Washington After handguns with bullets that can pierce body armor started showing up on the streets of New Jersey, police and lawmakers wanted to know where the weapons were coming from.
But when Sen. Frank Lautenberg, D-N.J., asked the federal agency in charge of keeping gun trace data for help last year, he was told the information was off limits.
That response is guided by a federal provision known as the Tiahrt amendment. The measure prevents the Bureau of Alcohol, Tobacco, Firearms and Explosives from sharing certain types of gun data with cities or local law enforcement authorities.
The amendment, first passed in 2003 by Rep. Todd Tiahrt, R-Kan., and typically attached to a major spending bill each year, has been the source of an increasingly bitter debate over how to curb gun violence and a nasty feud between the Kansas congressman and a group of mayors led by New York City Mayor Michael Bloomberg.
"The current Tiahrt amendment makes police officers do their job with a blindfold on," said John Feinblatt, Bloomberg's criminal justice coordinator. "What you want to know is, for my jurisdiction, are there a small number of dealers who keep supplying crime guns to my city? And you can't get that information."
Mayors' No. 1 issue
Bloomberg's nationwide coalition of Mayors Against Illegal Guns has made repeal of the Tiahrt amendment its number one issue this year. With seed funding provided by Bloomberg, a billionaire, the group of more than 200 mayors last week began airing television ads in several media markets - including Tiahrt's Wichita district - calling for repeal of the amendment.
Tiahrt claims the ads are misleading and argues that his amendment prevents disclosure of sensitive information about pending cases that could jeopardize active investigations. He also asserts that the ATF itself has misunderstood the language of his amendment, leading the agency to withhold too much information.
"I think that personal attack is something that's very upsetting to me and very unjustified and a great mischaracterization of all my efforts here," Tiahrt said.
Two TV stations in Wichita declined to air the ads, saying they could not verify the claims.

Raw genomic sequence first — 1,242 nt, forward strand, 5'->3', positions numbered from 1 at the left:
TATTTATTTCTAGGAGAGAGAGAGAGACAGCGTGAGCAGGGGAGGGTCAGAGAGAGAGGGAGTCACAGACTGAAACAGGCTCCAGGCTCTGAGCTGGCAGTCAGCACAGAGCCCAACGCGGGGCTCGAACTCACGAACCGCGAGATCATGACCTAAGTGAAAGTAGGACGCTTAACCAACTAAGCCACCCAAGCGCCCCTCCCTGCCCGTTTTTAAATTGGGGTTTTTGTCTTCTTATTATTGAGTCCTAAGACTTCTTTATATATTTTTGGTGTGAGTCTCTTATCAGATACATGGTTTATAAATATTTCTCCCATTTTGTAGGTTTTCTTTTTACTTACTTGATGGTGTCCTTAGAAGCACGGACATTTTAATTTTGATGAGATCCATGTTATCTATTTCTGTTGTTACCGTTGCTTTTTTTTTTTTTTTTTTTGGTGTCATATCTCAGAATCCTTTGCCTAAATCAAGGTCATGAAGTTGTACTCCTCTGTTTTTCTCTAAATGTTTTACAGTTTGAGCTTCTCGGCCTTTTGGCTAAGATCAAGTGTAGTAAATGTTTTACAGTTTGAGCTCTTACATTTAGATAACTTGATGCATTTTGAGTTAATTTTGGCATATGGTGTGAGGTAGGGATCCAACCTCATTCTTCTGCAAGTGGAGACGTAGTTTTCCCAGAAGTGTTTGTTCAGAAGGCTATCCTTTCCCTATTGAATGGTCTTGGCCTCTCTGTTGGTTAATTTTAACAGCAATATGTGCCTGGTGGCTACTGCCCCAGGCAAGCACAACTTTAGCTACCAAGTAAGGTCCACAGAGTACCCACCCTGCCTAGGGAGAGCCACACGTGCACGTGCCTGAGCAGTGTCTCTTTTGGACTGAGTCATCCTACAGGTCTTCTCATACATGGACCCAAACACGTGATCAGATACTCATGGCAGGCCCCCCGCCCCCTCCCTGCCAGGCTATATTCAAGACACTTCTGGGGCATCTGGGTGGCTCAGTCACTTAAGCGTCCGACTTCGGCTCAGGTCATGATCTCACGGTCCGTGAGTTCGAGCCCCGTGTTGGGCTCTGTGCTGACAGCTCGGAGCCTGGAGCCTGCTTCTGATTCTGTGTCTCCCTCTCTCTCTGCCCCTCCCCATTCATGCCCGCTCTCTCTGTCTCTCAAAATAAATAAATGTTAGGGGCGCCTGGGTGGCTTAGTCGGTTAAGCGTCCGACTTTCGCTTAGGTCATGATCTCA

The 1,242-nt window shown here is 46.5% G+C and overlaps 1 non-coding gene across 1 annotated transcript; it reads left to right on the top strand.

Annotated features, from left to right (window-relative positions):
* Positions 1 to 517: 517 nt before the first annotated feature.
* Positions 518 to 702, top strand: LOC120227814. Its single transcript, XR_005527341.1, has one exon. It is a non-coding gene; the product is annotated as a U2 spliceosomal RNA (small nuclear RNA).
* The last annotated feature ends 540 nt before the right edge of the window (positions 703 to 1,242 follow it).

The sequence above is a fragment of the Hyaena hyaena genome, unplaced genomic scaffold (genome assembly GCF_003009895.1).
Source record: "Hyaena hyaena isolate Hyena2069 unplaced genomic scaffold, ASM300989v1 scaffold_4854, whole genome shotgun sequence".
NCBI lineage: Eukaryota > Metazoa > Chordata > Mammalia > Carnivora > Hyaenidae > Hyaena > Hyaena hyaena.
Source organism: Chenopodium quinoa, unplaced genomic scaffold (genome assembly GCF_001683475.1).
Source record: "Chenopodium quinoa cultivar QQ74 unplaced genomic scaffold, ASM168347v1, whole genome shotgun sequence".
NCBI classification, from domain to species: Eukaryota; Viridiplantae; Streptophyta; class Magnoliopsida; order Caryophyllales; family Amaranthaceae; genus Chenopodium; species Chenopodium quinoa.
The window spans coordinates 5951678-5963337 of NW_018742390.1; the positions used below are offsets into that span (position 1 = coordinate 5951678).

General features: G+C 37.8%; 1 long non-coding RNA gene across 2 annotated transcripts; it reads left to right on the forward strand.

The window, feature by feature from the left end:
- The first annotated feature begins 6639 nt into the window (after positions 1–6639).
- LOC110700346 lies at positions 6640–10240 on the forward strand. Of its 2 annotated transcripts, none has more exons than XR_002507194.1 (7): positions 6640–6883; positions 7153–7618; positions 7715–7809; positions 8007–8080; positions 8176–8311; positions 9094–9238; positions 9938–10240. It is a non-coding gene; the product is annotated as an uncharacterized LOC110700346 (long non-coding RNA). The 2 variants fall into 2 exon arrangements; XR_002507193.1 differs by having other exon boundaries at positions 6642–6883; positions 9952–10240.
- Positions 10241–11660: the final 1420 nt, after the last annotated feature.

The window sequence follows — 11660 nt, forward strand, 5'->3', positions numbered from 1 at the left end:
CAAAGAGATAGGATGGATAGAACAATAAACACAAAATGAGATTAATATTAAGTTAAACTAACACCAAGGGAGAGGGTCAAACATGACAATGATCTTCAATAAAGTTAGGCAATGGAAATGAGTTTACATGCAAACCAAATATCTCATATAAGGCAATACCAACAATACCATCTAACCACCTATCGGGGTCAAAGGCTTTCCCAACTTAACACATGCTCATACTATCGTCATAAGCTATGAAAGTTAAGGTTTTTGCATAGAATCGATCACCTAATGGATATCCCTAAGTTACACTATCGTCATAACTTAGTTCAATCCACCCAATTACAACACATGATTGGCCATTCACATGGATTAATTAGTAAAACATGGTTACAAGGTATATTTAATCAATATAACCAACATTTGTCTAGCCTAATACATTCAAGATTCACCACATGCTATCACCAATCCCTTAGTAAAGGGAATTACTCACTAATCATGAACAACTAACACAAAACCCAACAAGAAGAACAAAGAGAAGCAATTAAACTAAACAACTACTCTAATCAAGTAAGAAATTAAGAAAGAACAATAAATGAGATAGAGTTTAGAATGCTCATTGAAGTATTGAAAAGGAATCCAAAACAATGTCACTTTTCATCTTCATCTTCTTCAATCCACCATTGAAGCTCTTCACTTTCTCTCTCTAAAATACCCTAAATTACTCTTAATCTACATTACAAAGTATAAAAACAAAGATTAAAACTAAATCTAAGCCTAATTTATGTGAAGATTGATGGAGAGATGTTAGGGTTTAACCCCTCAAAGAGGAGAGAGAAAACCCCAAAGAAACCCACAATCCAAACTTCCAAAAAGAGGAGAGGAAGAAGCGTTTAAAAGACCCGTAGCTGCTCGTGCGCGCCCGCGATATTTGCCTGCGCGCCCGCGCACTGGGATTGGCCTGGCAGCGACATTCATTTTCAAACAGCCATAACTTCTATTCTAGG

Under the Tiahrt amendment, local law enforcement agencies can obtain gun trace data if it relates to a specific criminal investigation or prosecution. But many police chiefs, mayors and their supporters in Congress say cities need the ATF's broader data to help fight crime.
"The Tiahrt amendment deprives us of critical information in the fight against violent crime - information like trends in illegal gun trafficking, the types of guns that find their way into the hands of criminals, and which gun shops provided the bulk of guns found in crimes," Lautenberg said. "We need to be able to identify where guns come from to combat gun violence and protect our communities."
Tiahrt sees a political motive at work. Before his amendment placed restrictions on trace data, the information had been used in lawsuits and other proceedings to revoke the licenses of gun dealers that sell large numbers of guns later used in crimes.
"They say they want the data to prevent crime, but they have no plan to use that data to prevent crime," Tiahrt said. "I think perhaps what they want it for is to move a political agenda forward. A gun control agenda possibly."
In fact, New York City has sued more than two dozen gun dealers around the country, alleging they sold firearms illegally to undercover private investigators conducting a sting for the city. Officials claim hundreds of weapons used in New York City crimes came from the dealers.
While the movement to repeal the Tiahrt amendment has the backing of 10 law enforcement groups - including the International Association of Chiefs of Police - Tiahrt points out that his measure also has powerful support from the nation's largest law enforcement organization, the Fraternal Order of Police.
"This is like mayoral vigilantism," said Jim Pasco, the FOP's executive director. "It's not their law to enforce. They go out like a bull in a China shop and wander around outside their jurisdictions trying to make civil cases. It's absurd."
Another powerful supporter of limiting access to gun trace data is the National Rifle Association, which says the Tiahrt amendment protects the privacy of gun owners. At the time his amendment first passed in 2003, Tiahrt acknowledged it had the blessing of the NRA.